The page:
AI for Humanity and Society 2022
Dreams, Realities, and Futures:
Risks and Consequences of AI in Formative Times
Welcome to the third WASP-HS Conference on AI, Humanity and Society – a meeting place for dialogue on the opportunities and challenges of artificial intelligence and autonomous systems with a strong focus on research in humanities and social science.
Artificial intelligence (AI) has never been so topical as it is today. The use of AI is more common than it has ever been before. The use of AI raises many questions and issues for businesses, NGO’s, researchers and politicians. In these formative times, the possibilities, risks, and consequences of AI have never been more pressing. Today, all actors that come into contact with, create, or work with AI have different experiences of its practical realization and in the challenges that they perceive.
At the WASP-HS conference AI for Humanity and Society 2022, actors from different sectors and areas of society meet in order to share experiences, formulate challenges and expectations and envisage how a more rapid development of AI can be managed in a sustainable way for society and humanity, which includes, human rights as well as economy and ecology
Questions that will be touched upon are pivotal political issues, for example, how AI can be regulated in a way that supports research and innovation but still respects the rule of law and human rights. How can we organize society so that it can take into account the advantages and possibilities of a rapidly developing AI?
Of special interest for the conference is AI and human rights in the sense that it takes an interest in how AI relates to biases, justice, equality, predictability, and transparency. However, rather than proposing algorithmic solutions to these problems the conference aims to highlight these questions as part of producing regulation and legitimacy in a wider social and organizational context.
No AI system can be completely transparent or just, and the ethics of AI cannot solely focus on the design of transparent and just systems. Sustainable AI solutions need to consider social, legal, as well as institutional dimensions of AI systems. How do we then think about adapting systems to different societies, contexts, and organizations? How do we create responsible research and innovation that is also aware of different societies, contexts, and organizations? How do we imagine a better future with AI systems?
Senior Fellow in Trustworthy AI at Mozilla Foundation
Abeba Birhane is a Senior Fellow in Trustworthy AI at Mozilla Foundation and an Adjunct Lecturer/Assistant Professor at the School of Computer Science at University College Dublin, Ireland. Her interdisciplinary research explores various broad themes in cognitive science, AI, complexity science, and theories of decoloniality. Birhane examines the challenges and pitfalls of computational models (and datasets) from a conceptual, empirical, and critical perspective.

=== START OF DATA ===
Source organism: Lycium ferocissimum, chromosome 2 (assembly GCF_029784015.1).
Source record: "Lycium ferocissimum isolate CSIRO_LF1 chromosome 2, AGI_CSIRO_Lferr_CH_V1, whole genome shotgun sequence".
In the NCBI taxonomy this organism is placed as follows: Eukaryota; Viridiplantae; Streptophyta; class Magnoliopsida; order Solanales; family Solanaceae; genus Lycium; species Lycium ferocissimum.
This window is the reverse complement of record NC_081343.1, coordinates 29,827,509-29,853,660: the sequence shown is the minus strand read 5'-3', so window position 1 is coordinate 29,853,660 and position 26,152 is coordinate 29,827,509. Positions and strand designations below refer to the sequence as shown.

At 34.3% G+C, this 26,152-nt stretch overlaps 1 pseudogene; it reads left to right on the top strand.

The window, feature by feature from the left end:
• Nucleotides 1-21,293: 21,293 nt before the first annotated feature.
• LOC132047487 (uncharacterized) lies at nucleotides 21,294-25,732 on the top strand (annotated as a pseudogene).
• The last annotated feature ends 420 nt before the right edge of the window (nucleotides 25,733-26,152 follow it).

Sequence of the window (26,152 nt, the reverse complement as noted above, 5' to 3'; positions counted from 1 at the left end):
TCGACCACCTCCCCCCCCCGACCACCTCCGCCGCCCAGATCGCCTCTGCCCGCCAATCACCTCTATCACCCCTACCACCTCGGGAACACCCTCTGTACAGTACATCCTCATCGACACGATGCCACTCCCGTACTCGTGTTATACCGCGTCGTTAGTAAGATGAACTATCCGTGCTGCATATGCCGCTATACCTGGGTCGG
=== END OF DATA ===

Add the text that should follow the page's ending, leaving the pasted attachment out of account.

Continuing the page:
An economist by training, Martin Ulbrich has been working on digital issues for more than twenty years in the Commission from different angles. He has joined the AI policy team in 2018, contributing to the drafting of the White Paper on AI and the impact assessment of the AI Regulatory Act proposal. Before joining the AI unit in 2018 he had worked most recently on the impact of digitisation on the labour market, and before that on geoblocking and on the economics of networks.
Martin Ulbrich has previously worked among others in the European Commission’s Joint Research Center, where he analysed ICT research across the EU, as well as in its industrial policy and transport departments.
Senior Expert in the AI policy Unit (CNECT.A.2) of the European Commission
The conference AI for Humanity and Society is a hybrid event and takes place both on-site and online. Please note that the program will differ slightly if you choose to participate online. The conference is held in English only and is free of charge.
10:00-10:15 Welcome and Introduction
Anna-Sara Lind, Professor of Public Law, Uppsala University
Francis Lee, Associate Professor, Technology and Society, Chalmers University of Technology
Virginia Dignum, Professor, Program Director of WASP-HS, Umeå University
10:15-11:00 Tomorrow’s AI Politics: Which Roads Will Follow?
Keynote Speaker Martin Ulbrich, Senior Expert in the AI Policy Unit (CNECT.A.2) of the European Commission
Discussant Carolina Brånby, Digital Policy Director at The Confederation of Swedish Enterprise (Svensktnaringsliv) and WASP-HS Board
11:00-12:00 Mapping the Grand Social Challenges of AI
12:00-13:30 Lunch, Coffee, and Mingle
13:30-14:30 AI for All Humanity?
Keynote Speaker Abeba Birhane, Mozilla Foundation, the School of Computer Science at University College Dublin
Jeroen van den Hoven, Professor of Ethics and Technology, Delft University of Technology
Maria Marouda, Chair, European Commission against Racism and Intolerance
Jennifer Rhee, Associate Professor at the Department of English at Virginia Commonwealth University
14:30-15:30 Afternoon Coffee and Theme Corners
15:30-16:15 Discussant Panel: What’s Next for Social Sciences and the Humanities in AI?
Pernilla Johnsson, Ericsson Research and WASP-HS Board
Anders Sandberg, Senior Research Fellow, Future of Humanity Institute, University of Oxford
Katherine Harrison, Associate Professor, Docent, Department of Thematic Studies (TEMA), Linköping University
Andrew McAfee, Co-Founder and Co-Director of MIT’s Initiative on the Digital Economy. Principal Research Scientist at the MIT Sloan School of Management
16.30-17:00 Cocktail and Mingle
The registration is closed.
Professor, Department of Law,
Associate Professor, Technology and Society, Chalmers University of Technology
For further questions regarding the event, please contact our event coordinator.